For many decades, thousands of New Zealand citizens have departed to live overseas annually, looking for better incomes, careers, and lifestyle opportunities. At the same time, thousands more migrants have moved to New Zealand, also looking for better incomes, careers, and lifestyle opportunities.
Migrant departures outstripping arrivals.
The COVID-19 pandemic has seen a dramatic reversal in net migration with June 2021 having the lowest figure for a June year since 2013.1 Our net migration gain is estimated at 4,700 for the twelve months to June 2021, with 45,300 people arriving and 40,500 departing.
International migration estimates (provisional), year ended June 2021
Over that year, roughly the same number of migrants left New Zealand as New Zealanders returned home. Migrant arrivals dropped dramatically in February 2020 as the pandemic took hold globally. The number of arrivals has averaged around 3,800 monthly since, largely due to the limitations managed isolation and quarantine (MIQ).
The trend of non-New Zealand citizens departing has slowed slightly since March 2021 but is still steady. With ongoing immigration restrictions and border closures, the net loss of migrants is likely to continue.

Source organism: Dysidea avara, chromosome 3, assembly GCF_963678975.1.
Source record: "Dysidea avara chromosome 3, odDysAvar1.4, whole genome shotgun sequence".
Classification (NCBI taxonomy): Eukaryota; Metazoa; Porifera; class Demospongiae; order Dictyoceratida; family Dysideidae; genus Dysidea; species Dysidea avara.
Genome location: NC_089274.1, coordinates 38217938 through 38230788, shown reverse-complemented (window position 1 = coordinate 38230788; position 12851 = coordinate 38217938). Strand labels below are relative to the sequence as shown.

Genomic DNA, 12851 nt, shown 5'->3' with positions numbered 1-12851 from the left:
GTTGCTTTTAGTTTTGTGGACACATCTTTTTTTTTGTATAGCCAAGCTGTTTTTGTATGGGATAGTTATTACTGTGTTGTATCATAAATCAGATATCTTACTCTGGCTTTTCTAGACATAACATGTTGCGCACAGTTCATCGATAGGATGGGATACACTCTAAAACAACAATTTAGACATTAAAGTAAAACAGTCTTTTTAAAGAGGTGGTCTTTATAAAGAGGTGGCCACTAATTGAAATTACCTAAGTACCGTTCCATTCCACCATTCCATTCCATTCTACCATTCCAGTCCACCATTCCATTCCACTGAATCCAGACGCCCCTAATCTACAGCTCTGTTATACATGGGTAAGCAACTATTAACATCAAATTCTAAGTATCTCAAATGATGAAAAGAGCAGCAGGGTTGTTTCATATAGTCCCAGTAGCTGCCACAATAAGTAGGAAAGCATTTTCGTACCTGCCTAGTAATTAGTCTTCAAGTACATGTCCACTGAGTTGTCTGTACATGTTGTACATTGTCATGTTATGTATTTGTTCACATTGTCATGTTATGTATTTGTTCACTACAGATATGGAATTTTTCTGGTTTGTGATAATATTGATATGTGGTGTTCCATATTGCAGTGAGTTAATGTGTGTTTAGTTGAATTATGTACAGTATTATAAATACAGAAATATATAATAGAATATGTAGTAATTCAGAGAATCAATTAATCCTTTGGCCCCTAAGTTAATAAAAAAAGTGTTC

The number of New Zealanders returning from overseas has also slowed in the past quarter. With many countries in the northern hemisphere opening their borders and reducing restrictions, the drive to come home has eased off. In general, net migration of New Zealand citizens is still positive.
Meanwhile, two-way quarantine-free travel bubbles with Australia have opened and closed again. After picking up in April and May 2021, arrivals and departures dropped again over June and July. This was due to lockdowns in some Australian states, and quarantine-free travel from Australia to New Zealand being suspended.
Opening up a bubble with the Cook Islands has seen tourism pick up with some accommodation providers across Rarotonga and Aitutaki booked out till late 2021. Over 4,300 people travelled to the Cook Islands in June 2021, giving a much needed boost to the small economy that is dependent on international visitors.
These patterns of travel are our ‘new normal’ with travel and migration. The Government announced their plans for the border re-opening from 2022. But as we’ve already seen with the Australian bubble, plans can change. The deepening skills shortage may force the Government’s hand.
We are heading into a skills crisis as skilled migrants desperate to see their families and frustrated with the lack of progress on visas, give up and head home or to more welcoming shores. Industries that have depended on migrant labour have had the tap turned off abruptly. 2022 is likely to be too long a wait for health care, construction, and other sectors already experiencing skilled staff shortages and unable to recruit locally.
- The figure is provisional. Provisional migration estimates are revised each month until they are finalised after 16 months.